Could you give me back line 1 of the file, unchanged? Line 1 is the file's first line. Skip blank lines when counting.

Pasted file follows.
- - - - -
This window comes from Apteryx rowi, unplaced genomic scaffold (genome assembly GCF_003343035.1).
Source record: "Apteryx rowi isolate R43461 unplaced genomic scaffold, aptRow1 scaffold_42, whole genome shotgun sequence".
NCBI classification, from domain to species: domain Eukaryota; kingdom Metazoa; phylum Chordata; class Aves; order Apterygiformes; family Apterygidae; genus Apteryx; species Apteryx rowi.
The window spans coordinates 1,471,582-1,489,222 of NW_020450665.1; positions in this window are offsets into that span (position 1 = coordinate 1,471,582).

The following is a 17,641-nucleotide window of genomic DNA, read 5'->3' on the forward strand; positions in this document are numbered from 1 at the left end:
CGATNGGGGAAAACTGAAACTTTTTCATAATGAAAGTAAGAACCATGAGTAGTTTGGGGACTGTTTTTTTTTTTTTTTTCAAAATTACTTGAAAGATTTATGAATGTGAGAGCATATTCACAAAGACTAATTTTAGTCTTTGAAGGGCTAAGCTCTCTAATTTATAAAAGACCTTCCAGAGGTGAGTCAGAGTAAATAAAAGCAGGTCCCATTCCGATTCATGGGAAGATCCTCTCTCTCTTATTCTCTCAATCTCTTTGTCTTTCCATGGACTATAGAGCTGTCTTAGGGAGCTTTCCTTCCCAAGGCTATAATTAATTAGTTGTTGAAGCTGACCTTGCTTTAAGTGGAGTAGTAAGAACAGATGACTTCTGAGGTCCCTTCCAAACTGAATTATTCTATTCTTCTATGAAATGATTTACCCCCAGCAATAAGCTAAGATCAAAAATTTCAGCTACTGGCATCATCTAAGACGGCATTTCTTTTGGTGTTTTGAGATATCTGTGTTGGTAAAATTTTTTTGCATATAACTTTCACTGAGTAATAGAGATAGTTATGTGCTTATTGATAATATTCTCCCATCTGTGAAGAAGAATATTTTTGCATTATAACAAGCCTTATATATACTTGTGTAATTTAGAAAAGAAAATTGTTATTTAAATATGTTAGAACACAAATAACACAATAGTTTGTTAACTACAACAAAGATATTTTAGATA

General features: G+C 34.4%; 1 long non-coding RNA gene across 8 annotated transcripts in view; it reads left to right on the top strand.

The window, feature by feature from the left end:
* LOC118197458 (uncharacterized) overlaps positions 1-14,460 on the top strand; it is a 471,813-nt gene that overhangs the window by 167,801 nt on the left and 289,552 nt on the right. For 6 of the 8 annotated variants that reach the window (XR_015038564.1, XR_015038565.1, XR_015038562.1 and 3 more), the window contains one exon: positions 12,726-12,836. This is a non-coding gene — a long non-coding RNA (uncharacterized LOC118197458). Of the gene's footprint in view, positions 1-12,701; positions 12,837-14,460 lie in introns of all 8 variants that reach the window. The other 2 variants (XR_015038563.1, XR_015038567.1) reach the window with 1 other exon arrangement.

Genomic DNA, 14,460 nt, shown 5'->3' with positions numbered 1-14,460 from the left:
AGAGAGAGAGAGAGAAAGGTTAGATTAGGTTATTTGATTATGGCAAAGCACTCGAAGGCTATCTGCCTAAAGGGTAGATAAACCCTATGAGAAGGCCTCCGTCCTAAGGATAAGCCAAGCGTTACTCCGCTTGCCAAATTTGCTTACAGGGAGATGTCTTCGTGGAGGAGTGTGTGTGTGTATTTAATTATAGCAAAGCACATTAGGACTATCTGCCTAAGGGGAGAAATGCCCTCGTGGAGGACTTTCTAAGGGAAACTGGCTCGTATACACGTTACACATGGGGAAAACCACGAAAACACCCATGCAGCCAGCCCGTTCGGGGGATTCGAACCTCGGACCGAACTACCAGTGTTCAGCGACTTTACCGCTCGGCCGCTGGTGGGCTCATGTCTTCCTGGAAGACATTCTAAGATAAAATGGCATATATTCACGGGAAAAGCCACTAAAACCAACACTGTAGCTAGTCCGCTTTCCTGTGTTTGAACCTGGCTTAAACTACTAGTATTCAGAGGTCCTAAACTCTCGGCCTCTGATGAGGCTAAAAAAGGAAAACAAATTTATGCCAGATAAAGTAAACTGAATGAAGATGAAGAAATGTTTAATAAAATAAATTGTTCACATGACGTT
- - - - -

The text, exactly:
This window comes from Apteryx rowi, unplaced genomic scaffold (genome assembly GCF_003343035.1).